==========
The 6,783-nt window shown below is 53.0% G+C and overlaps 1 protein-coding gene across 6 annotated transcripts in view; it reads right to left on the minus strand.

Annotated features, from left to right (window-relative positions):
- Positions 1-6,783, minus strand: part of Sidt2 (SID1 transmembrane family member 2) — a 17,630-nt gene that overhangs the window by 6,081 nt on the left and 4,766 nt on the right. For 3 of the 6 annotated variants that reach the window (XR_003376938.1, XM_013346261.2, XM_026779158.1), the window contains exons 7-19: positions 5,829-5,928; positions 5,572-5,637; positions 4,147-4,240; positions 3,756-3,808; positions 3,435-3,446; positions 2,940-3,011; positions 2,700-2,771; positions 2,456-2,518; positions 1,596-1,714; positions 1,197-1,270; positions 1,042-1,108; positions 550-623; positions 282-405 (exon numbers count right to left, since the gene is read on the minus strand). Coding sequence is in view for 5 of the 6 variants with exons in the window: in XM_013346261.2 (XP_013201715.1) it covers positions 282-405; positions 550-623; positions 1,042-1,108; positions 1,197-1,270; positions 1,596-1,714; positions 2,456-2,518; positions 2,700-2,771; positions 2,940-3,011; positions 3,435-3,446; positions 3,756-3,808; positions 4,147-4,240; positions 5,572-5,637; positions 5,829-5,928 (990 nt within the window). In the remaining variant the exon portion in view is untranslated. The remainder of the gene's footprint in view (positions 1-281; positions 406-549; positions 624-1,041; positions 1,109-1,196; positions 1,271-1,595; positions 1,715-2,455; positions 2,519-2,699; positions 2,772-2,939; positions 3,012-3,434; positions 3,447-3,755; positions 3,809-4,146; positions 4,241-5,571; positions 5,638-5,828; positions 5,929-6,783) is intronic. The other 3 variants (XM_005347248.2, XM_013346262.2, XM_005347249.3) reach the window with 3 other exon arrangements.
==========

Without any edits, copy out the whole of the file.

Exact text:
The 6,783-nt window shown below is 53.0% G+C and overlaps 1 protein-coding gene across 6 annotated transcripts in view; it reads right to left on the minus strand.

Annotated features, from left to right (window-relative positions):
- Positions 1-6,783, minus strand: part of Sidt2 (SID1 transmembrane family member 2) — a 17,630-nt gene that overhangs the window by 6,081 nt on the left and 4,766 nt on the right. For 3 of the 6 annotated variants that reach the window (XR_003376938.1, XM_013346261.2, XM_026779158.1), the window contains exons 7-19: positions 5,829-5,928; positions 5,572-5,637; positions 4,147-4,240; positions 3,756-3,808; positions 3,435-3,446; positions 2,940-3,011; positions 2,700-2,771; positions 2,456-2,518; positions 1,596-1,714; positions 1,197-1,270; positions 1,042-1,108; positions 550-623; positions 282-405 (exon numbers count right to left, since the gene is read on the minus strand). Coding sequence is in view for 5 of the 6 variants with exons in the window: in XM_013346261.2 (XP_013201715.1) it covers positions 282-405; positions 550-623; positions 1,042-1,108; positions 1,197-1,270; positions 1,596-1,714; positions 2,456-2,518; positions 2,700-2,771; positions 2,940-3,011; positions 3,435-3,446; positions 3,756-3,808; positions 4,147-4,240; positions 5,572-5,637; positions 5,829-5,928 (990 nt within the window). In the remaining variant the exon portion in view is untranslated. The remainder of the gene's footprint in view (positions 1-281; positions 406-549; positions 624-1,041; positions 1,109-1,196; positions 1,271-1,595; positions 1,715-2,455; positions 2,519-2,699; positions 2,772-2,939; positions 3,012-3,434; positions 3,447-3,755; positions 3,809-4,146; positions 4,241-5,571; positions 5,638-5,828; positions 5,929-6,783) is intronic. The other 3 variants (XM_005347248.2, XM_013346262.2, XM_005347249.3) reach the window with 3 other exon arrangements.